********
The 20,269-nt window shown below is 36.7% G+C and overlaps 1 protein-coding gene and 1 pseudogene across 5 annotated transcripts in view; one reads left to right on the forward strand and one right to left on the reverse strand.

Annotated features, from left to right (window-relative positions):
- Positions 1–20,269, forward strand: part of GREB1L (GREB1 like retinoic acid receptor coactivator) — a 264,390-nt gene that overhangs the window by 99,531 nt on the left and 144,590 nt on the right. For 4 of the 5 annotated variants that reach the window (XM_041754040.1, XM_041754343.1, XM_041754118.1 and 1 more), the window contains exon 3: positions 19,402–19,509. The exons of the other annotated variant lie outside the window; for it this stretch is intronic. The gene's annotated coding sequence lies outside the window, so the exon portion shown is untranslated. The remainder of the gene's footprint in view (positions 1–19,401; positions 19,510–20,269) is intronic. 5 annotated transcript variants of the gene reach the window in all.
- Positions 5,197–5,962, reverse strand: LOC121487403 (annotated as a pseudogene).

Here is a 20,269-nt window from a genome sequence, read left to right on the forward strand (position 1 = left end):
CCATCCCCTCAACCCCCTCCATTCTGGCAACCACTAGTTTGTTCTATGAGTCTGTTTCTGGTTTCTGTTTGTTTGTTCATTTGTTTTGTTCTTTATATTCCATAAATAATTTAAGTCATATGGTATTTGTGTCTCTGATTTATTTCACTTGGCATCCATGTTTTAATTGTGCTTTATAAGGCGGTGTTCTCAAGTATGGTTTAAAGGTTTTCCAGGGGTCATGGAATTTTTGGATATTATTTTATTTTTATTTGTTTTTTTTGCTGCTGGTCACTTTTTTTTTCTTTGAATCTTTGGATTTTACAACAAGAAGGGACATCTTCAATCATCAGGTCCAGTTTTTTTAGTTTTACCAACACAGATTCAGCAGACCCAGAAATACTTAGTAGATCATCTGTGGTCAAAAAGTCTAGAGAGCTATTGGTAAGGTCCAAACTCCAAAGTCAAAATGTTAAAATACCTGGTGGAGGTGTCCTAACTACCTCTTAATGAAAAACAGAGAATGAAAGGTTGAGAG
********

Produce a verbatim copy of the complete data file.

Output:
The 20,269-nt window shown below is 36.7% G+C and overlaps 1 protein-coding gene and 1 pseudogene across 5 annotated transcripts in view; one reads left to right on the forward strand and one right to left on the reverse strand.

Annotated features, from left to right (window-relative positions):
- Positions 1–20,269, forward strand: part of GREB1L (GREB1 like retinoic acid receptor coactivator) — a 264,390-nt gene that overhangs the window by 99,531 nt on the left and 144,590 nt on the right. For 4 of the 5 annotated variants that reach the window (XM_041754040.1, XM_041754343.1, XM_041754118.1 and 1 more), the window contains exon 3: positions 19,402–19,509. The exons of the other annotated variant lie outside the window; for it this stretch is intronic. The gene's annotated coding sequence lies outside the window, so the exon portion shown is untranslated. The remainder of the gene's footprint in view (positions 1–19,401; positions 19,510–20,269) is intronic. 5 annotated transcript variants of the gene reach the window in all.
- Positions 5,197–5,962, reverse strand: LOC121487403 (annotated as a pseudogene).

Here is a 20,269-nt window from a genome sequence, read left to right on the forward strand (position 1 = left end):
CCATCCCCTCAACCCCCTCCATTCTGGCAACCACTAGTTTGTTCTATGAGTCTGTTTCTGGTTTCTGTTTGTTTGTTCATTTGTTTTGTTCTTTATATTCCATAAATAATTTAAGTCATATGGTATTTGTGTCTCTGATTTATTTCACTTGGCATCCATGTTTTAATTGTGCTTTATAAGGCGGTGTTCTCAAGTATGGTTTAAAGGTTTTCCAGGGGTCATGGAATTTTTGGATATTATTTTATTTTTATTTGTTTTTTTTGCTGCTGGTCACTTTTTTTTTCTTTGAATCTTTGGATTTTACAACAAGAAGGGACATCTTCAATCATCAGGTCCAGTTTTTTTAGTTTTACCAACACAGATTCAGCAGACCCAGAAATACTTAGTAGATCATCTGTGGTCAAAAAGTCTAGAGAGCTATTGGTAAGGTCCAAACTCCAAAGTCAAAATGTTAAAATACCTGGTGGAGGTGTCCTAACTACCTCTTAATGAAAAACAGAGAATGAAAGGTTGAGAG